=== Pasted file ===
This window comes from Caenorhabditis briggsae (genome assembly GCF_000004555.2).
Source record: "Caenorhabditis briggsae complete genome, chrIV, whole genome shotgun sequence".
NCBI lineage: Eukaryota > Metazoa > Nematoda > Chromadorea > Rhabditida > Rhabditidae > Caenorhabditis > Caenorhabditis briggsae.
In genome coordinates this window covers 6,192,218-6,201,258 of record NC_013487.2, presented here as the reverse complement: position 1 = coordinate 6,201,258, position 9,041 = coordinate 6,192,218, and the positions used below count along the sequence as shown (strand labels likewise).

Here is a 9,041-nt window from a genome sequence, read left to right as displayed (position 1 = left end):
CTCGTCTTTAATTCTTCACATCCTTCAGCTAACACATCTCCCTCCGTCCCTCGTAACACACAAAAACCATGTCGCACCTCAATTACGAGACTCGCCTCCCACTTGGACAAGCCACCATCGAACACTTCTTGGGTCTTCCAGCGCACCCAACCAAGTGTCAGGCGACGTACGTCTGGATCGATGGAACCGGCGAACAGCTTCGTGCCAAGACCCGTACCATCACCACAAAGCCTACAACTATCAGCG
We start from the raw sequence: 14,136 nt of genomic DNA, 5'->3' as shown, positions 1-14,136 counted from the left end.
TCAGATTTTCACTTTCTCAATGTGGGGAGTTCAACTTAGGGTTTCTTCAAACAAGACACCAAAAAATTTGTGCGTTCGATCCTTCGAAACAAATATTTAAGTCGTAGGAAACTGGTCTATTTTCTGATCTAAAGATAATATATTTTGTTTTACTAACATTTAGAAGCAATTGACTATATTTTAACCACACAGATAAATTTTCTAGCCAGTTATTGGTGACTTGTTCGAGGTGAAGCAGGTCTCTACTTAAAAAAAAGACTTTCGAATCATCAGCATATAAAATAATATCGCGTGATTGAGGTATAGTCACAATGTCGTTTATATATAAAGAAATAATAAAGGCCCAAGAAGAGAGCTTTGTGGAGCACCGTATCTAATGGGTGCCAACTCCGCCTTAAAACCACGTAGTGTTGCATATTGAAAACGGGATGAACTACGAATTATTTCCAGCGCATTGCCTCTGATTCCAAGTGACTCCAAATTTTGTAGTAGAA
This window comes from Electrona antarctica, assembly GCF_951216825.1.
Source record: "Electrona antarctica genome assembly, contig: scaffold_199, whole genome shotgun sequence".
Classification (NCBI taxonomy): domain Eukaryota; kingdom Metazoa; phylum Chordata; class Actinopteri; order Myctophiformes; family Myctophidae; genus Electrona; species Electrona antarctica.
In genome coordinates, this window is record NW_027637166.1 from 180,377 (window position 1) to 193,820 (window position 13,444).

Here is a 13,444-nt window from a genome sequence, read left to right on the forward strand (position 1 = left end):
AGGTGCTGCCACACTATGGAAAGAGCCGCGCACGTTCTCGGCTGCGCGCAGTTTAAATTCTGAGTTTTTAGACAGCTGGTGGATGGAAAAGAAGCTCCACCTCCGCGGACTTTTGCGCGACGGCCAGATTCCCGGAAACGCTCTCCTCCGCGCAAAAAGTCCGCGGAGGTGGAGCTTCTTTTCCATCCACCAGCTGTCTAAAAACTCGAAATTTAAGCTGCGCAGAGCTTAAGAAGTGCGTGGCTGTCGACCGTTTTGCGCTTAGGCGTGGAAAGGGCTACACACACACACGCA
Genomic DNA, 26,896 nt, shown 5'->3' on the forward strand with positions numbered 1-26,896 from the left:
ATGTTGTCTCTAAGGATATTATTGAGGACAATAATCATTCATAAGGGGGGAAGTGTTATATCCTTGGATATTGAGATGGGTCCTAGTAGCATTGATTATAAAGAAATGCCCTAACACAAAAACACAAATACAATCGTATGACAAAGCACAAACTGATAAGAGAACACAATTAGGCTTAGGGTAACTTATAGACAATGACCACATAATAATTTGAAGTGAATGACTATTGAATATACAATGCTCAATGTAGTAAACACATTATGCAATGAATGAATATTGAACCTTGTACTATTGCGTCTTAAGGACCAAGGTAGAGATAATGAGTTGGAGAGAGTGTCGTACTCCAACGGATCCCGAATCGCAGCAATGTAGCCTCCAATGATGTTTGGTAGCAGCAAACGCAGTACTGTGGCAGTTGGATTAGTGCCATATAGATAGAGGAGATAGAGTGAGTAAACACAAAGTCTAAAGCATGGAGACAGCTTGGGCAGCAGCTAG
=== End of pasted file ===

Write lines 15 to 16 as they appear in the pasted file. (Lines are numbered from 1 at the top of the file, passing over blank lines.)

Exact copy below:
Genomic DNA, 26,896 nt, shown 5'->3' on the forward strand with positions numbered 1-26,896 from the left:
ATGTTGTCTCTAAGGATATTATTGAGGACAATAATCATTCATAAGGGGGGAAGTGTTATATCCTTGGATATTGAGATGGGTCCTAGTAGCATTGATTATAAAGAAATGCCCTAACACAAAAACACAAATACAATCGTATGACAAAGCACAAACTGATAAGAGAACACAATTAGGCTTAGGGTAACTTATAGACAATGACCACATAATAATTTGAAGTGAATGACTATTGAATATACAATGCTCAATGTAGTAAACACATTATGCAATGAATGAATATTGAACCTTGTACTATTGCGTCTTAAGGACCAAGGTAGAGATAATGAGTTGGAGAGAGTGTCGTACTCCAACGGATCCCGAATCGCAGCAATGTAGCCTCCAATGATGTTTGGTAGCAGCAAACGCAGTACTGTGGCAGTTGGATTAGTGCCATATAGATAGAGGAGATAGAGTGAGTAAACACAAAGTCTAAAGCATGGAGACAGCTTGGGCAGCAGCTAG